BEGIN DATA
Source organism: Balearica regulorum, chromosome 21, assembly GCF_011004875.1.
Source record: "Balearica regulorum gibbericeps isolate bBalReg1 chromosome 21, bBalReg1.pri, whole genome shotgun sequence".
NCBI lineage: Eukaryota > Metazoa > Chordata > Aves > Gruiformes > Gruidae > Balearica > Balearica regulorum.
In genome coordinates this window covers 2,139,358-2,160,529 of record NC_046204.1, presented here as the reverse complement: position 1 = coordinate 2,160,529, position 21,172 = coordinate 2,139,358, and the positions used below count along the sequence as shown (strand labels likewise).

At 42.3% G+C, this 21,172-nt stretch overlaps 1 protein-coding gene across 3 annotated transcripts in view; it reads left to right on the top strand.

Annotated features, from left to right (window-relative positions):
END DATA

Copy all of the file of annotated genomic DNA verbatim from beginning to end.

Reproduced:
Source organism: Balearica regulorum, chromosome 21, assembly GCF_011004875.1.
Source record: "Balearica regulorum gibbericeps isolate bBalReg1 chromosome 21, bBalReg1.pri, whole genome shotgun sequence".
NCBI lineage: Eukaryota > Metazoa > Chordata > Aves > Gruiformes > Gruidae > Balearica > Balearica regulorum.
In genome coordinates this window covers 2,139,358-2,160,529 of record NC_046204.1, presented here as the reverse complement: position 1 = coordinate 2,160,529, position 21,172 = coordinate 2,139,358, and the positions used below count along the sequence as shown (strand labels likewise).

At 42.3% G+C, this 21,172-nt stretch overlaps 1 protein-coding gene across 3 annotated transcripts in view; it reads left to right on the top strand.

Annotated features, from left to right (window-relative positions):